[3] U.S. Department of Labor Occupational Safety and Health Administration, Process safety management of highly hazardous chemicals, 29 CFR §1910.119(e) and (l), Jun 1, 1992.

[4] CCPS, Guidelines for Risk Based Process Safety, Center for Chemical Process Safety, American Institute of Chemical Engineers, New York, NY, 2011.

[5] U.K. Health and Safety Executive, “The Control of Major Accident Hazards Regulations 2015,” L111 (Third edition), 2015,

[6] Olsen, JE, “The process hazard analysis: An essential next step,” Process Safety Progress, August 2022,

[7] Bridges, WG. “Best Practices for PHA Revalidations,” Presented at: 14th Global Congress on Process Safety; Orlando, FL; April 2018.

[8] Ozog H. Continuous PHA Revalidation. ioMosaic. 2006. Accessed February 10, 2022.

[9] Miles JB, Process safety management at what point a work site would no longer be considered a modification but a new facility, Standard Interpretation, U.S. DOL OSHA website, January 11, 1996,, Accessed February 1, 2022.

[10] Miles JB, Steps for updating and revalidating a Process Hazard Analysis (PHA), Standard Interpretation, U.S. DOL OSHA website, June 22, 1998,, Accessed February 1, 2022.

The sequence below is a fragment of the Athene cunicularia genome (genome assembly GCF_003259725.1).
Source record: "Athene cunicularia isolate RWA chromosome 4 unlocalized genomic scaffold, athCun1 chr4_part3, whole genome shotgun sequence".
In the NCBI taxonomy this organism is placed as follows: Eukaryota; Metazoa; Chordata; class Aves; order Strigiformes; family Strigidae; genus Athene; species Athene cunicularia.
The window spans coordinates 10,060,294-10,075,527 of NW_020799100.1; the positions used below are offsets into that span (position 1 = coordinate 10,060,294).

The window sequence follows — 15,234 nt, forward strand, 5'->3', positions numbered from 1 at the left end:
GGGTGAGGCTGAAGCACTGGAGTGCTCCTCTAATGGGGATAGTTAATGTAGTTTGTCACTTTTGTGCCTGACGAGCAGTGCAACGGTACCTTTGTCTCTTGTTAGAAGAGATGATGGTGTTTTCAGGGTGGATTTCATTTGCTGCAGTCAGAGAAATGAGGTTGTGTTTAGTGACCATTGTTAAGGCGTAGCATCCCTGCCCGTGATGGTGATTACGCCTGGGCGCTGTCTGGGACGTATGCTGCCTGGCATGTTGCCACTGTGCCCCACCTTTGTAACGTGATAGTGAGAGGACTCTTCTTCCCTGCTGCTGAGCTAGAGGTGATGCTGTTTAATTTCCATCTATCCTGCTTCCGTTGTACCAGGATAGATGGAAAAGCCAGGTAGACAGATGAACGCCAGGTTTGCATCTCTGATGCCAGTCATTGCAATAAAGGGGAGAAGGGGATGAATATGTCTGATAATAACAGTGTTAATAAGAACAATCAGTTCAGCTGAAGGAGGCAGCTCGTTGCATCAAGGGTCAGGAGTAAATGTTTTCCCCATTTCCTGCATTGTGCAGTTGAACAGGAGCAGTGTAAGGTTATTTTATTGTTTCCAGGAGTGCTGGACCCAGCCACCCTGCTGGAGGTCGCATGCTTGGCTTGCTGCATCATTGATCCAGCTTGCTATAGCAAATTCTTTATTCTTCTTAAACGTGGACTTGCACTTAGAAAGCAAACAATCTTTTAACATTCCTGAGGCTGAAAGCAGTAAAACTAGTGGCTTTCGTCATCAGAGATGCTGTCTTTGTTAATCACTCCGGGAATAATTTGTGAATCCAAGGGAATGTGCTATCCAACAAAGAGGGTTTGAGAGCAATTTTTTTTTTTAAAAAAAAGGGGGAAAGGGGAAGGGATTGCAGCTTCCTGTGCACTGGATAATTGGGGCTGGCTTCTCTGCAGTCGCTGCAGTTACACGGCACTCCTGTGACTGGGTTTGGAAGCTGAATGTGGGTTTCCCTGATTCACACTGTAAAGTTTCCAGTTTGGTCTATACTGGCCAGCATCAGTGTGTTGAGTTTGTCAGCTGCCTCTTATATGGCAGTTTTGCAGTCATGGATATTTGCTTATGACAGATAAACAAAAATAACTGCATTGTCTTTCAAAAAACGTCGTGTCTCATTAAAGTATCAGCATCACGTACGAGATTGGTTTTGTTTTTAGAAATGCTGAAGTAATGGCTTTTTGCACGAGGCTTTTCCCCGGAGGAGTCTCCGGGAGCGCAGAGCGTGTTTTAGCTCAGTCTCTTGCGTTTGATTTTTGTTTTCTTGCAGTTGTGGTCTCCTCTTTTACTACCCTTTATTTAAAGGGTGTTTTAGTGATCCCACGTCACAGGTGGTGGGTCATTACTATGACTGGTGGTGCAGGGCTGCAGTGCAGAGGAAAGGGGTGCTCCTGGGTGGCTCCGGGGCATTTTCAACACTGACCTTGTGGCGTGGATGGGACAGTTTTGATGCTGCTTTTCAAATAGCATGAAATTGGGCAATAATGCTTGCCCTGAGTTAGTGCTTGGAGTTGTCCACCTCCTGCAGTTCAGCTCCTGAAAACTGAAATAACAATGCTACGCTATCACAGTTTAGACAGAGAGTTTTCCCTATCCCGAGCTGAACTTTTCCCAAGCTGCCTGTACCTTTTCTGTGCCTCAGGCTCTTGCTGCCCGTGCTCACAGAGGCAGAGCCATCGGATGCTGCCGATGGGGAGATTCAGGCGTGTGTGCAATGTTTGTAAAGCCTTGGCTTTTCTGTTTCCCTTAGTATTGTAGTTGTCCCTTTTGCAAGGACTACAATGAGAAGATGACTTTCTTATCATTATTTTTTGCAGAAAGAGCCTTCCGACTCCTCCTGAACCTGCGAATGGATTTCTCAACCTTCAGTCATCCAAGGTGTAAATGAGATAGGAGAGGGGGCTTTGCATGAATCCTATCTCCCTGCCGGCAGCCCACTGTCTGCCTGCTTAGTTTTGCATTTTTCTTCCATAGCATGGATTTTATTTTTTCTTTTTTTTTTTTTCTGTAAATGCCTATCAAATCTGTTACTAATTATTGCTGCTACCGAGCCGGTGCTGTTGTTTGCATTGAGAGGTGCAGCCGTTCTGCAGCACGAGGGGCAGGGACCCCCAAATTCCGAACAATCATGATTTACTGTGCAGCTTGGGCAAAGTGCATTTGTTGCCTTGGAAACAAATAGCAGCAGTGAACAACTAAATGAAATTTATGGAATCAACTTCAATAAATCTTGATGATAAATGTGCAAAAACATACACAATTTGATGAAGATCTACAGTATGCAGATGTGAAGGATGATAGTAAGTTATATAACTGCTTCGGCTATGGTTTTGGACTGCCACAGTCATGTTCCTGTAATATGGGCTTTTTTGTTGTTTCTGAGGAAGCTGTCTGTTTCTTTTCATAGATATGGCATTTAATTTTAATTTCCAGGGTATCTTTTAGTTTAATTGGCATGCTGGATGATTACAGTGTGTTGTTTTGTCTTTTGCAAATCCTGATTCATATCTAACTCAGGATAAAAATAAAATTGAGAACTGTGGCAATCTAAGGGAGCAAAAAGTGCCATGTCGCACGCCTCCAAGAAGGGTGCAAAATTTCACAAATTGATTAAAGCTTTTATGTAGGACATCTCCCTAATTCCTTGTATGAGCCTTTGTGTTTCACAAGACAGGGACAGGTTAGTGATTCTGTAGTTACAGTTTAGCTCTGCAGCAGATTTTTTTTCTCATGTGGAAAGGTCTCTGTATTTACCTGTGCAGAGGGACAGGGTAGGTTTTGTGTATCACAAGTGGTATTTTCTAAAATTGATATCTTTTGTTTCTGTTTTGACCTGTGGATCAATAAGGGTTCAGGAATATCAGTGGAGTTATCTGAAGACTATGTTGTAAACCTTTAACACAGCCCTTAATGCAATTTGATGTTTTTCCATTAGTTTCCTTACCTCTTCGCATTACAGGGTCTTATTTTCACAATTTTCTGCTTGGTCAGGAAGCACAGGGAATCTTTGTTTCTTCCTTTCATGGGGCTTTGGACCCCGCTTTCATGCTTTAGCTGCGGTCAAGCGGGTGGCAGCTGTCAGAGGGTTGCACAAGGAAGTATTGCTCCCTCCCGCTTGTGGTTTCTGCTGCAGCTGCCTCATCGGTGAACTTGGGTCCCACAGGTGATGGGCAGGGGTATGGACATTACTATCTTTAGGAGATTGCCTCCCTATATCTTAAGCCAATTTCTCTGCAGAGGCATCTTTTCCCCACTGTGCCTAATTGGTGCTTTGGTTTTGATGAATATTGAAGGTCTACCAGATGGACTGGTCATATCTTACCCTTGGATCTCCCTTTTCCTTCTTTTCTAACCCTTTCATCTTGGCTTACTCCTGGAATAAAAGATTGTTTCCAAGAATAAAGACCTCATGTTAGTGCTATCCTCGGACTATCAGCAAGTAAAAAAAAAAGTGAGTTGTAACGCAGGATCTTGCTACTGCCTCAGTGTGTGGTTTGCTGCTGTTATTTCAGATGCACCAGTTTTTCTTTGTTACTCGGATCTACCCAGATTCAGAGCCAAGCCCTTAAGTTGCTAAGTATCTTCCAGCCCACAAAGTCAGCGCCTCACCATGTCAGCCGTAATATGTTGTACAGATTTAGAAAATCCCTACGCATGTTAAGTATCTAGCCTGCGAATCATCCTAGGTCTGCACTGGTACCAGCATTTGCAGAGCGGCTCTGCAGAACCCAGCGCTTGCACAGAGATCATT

[11] Bridges WG, Marshall M, “Necessity of Performing Hazard Evaluations (PHAs) on Non-normal Modes of Operation (Startup, Shutdown, & Online Maintenance),” Presented at: 12th Global Congress on Process Safety; Houston, TX; April 2016., Accessed September 23, 2021.

[12] Medrano, Marco-Antonio, “A Methodological Approach to Perform Process Hazard Analysis (PHA) for Start-up of Chemical Processes,” Presented at: 19th Global Congress on Process Safety; March 15, 2023; Houston, TX.

About the Author

Jody E. Olsen | Principal engineer and Manager at JE Olsen Consulting LLC

Jody E. Olsen, P.E., is the principal engineer and manager at JE Olsen Consulting LLC. She provides process safety consulting services in process hazard analysis (PHA), management of change (MoC), pre-startup safety review (PSSR), root cause failure analysis, mechanical integrity, and other process safety management (PSM) elements. Prior to this role, she spent nearly three decades working in upstream oil and gas production for Mobil Oil, Aera Energy, and BP.